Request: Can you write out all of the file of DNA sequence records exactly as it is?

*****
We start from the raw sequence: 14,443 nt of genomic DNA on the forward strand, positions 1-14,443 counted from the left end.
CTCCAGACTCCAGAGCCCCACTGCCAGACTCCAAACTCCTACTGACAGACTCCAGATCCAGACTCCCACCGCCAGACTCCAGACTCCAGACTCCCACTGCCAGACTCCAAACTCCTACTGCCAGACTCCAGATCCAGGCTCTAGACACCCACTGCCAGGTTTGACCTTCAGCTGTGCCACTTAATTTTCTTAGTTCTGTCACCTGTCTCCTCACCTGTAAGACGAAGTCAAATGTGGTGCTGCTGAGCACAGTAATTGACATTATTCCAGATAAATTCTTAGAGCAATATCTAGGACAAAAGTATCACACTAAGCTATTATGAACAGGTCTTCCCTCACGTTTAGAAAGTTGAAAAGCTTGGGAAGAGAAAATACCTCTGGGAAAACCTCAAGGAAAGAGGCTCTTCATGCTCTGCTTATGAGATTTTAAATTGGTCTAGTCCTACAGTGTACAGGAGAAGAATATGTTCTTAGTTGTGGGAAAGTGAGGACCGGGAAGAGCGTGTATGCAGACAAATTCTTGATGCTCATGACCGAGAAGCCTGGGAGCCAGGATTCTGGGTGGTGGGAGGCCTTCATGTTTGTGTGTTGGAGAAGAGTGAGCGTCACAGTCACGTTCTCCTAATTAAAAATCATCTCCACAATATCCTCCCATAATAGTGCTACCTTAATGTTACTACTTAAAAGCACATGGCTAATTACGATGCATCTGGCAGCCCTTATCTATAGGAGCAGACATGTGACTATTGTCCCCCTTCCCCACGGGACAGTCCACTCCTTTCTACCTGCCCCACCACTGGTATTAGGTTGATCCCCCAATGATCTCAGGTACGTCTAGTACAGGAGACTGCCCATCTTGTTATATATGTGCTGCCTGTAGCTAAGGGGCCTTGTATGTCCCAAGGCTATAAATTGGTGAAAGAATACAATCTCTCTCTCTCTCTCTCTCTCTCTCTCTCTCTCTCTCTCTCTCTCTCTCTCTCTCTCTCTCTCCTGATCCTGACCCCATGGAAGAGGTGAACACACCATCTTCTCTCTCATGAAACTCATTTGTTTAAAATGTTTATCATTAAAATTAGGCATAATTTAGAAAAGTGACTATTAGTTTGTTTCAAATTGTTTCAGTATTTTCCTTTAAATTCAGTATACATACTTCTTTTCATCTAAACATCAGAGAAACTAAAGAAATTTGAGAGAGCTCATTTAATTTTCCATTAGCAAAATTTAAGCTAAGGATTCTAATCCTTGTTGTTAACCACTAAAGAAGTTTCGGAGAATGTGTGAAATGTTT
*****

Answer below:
We start from the raw sequence: 14,443 nt of genomic DNA on the forward strand, positions 1-14,443 counted from the left end.
CTCCAGACTCCAGAGCCCCACTGCCAGACTCCAAACTCCTACTGACAGACTCCAGATCCAGACTCCCACCGCCAGACTCCAGACTCCAGACTCCCACTGCCAGACTCCAAACTCCTACTGCCAGACTCCAGATCCAGGCTCTAGACACCCACTGCCAGGTTTGACCTTCAGCTGTGCCACTTAATTTTCTTAGTTCTGTCACCTGTCTCCTCACCTGTAAGACGAAGTCAAATGTGGTGCTGCTGAGCACAGTAATTGACATTATTCCAGATAAATTCTTAGAGCAATATCTAGGACAAAAGTATCACACTAAGCTATTATGAACAGGTCTTCCCTCACGTTTAGAAAGTTGAAAAGCTTGGGAAGAGAAAATACCTCTGGGAAAACCTCAAGGAAAGAGGCTCTTCATGCTCTGCTTATGAGATTTTAAATTGGTCTAGTCCTACAGTGTACAGGAGAAGAATATGTTCTTAGTTGTGGGAAAGTGAGGACCGGGAAGAGCGTGTATGCAGACAAATTCTTGATGCTCATGACCGAGAAGCCTGGGAGCCAGGATTCTGGGTGGTGGGAGGCCTTCATGTTTGTGTGTTGGAGAAGAGTGAGCGTCACAGTCACGTTCTCCTAATTAAAAATCATCTCCACAATATCCTCCCATAATAGTGCTACCTTAATGTTACTACTTAAAAGCACATGGCTAATTACGATGCATCTGGCAGCCCTTATCTATAGGAGCAGACATGTGACTATTGTCCCCCTTCCCCACGGGACAGTCCACTCCTTTCTACCTGCCCCACCACTGGTATTAGGTTGATCCCCCAATGATCTCAGGTACGTCTAGTACAGGAGACTGCCCATCTTGTTATATATGTGCTGCCTGTAGCTAAGGGGCCTTGTATGTCCCAAGGCTATAAATTGGTGAAAGAATACAATCTCTCTCTCTCTCTCTCTCTCTCTCTCTCTCTCTCTCTCTCTCTCTCTCTCTCTCTCTCTCTCCTGATCCTGACCCCATGGAAGAGGTGAACACACCATCTTCTCTCTCATGAAACTCATTTGTTTAAAATGTTTATCATTAAAATTAGGCATAATTTAGAAAAGTGACTATTAGTTTGTTTCAAATTGTTTCAGTATTTTCCTTTAAATTCAGTATACATACTTCTTTTCATCTAAACATCAGAGAAACTAAAGAAATTTGAGAGAGCTCATTTAATTTTCCATTAGCAAAATTTAAGCTAAGGATTCTAATCCTTGTTGTTAACCACTAAAGAAGTTTCGGAGAATGTGTGAAATGTTT